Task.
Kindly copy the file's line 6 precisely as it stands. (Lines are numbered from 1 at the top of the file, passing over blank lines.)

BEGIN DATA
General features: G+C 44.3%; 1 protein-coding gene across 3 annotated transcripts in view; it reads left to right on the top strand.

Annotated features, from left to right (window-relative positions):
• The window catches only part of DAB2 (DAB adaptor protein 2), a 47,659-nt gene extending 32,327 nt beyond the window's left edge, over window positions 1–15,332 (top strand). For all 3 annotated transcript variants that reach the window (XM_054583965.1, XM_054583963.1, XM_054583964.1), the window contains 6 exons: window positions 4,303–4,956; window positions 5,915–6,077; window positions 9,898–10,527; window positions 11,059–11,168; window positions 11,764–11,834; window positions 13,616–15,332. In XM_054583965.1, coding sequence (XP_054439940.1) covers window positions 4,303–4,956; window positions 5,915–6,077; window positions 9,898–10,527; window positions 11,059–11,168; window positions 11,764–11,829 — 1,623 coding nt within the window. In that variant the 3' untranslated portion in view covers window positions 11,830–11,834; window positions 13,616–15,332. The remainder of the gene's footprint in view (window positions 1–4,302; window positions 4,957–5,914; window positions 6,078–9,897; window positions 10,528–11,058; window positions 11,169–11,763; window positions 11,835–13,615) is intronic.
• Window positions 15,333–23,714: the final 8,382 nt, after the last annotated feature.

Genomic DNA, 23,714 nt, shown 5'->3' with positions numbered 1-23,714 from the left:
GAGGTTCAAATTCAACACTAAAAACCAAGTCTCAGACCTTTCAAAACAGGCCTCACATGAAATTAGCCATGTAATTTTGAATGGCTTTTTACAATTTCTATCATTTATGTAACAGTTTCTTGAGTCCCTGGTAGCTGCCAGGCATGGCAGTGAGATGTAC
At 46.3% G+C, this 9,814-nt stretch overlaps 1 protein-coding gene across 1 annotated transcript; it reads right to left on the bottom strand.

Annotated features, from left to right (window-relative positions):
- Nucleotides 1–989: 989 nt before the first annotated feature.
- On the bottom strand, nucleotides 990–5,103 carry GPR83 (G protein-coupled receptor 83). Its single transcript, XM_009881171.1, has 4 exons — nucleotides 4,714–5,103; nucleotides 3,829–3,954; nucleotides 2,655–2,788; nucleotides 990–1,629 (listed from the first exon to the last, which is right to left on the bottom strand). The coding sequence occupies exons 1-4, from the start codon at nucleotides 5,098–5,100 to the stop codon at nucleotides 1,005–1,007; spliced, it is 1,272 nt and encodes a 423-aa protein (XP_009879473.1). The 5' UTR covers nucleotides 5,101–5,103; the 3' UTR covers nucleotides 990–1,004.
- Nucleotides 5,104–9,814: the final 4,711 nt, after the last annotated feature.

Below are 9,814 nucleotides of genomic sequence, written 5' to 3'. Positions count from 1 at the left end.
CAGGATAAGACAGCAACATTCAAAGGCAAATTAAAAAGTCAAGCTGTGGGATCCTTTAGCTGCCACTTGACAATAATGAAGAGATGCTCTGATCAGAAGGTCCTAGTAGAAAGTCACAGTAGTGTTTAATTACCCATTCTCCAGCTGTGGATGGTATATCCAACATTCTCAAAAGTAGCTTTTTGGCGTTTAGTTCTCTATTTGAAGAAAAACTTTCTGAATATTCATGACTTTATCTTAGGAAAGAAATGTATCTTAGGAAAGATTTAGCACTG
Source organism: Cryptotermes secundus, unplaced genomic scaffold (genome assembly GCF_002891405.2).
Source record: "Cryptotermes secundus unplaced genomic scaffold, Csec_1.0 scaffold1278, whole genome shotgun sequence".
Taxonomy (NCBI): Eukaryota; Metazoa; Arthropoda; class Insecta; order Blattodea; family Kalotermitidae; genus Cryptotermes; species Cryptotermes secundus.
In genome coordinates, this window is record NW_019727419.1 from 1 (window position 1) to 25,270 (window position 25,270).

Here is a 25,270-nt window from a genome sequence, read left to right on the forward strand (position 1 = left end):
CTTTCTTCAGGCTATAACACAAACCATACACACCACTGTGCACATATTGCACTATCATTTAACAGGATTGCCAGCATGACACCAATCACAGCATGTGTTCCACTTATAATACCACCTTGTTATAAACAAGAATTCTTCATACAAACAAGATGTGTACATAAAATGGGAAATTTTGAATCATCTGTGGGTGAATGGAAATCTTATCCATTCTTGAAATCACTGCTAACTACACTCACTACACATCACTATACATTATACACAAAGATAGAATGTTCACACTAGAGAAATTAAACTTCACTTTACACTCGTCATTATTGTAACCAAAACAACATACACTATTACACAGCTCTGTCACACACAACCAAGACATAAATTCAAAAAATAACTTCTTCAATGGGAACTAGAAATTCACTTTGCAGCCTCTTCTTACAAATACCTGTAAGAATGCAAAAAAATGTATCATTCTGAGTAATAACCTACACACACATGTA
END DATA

GAGGTTCAAATTCAACACTAAAAACCAAGTCTCAGACCTTTCAAAACAGGCCTCACATGAAATTAGCCATGTAATTTTGAATGGCTTTTTACAATTTCTATCATTTATGTAACAGTTTCTTGAGTCCCTGGTAGCTGCCAGGCATGGCAGTGAGATGTAC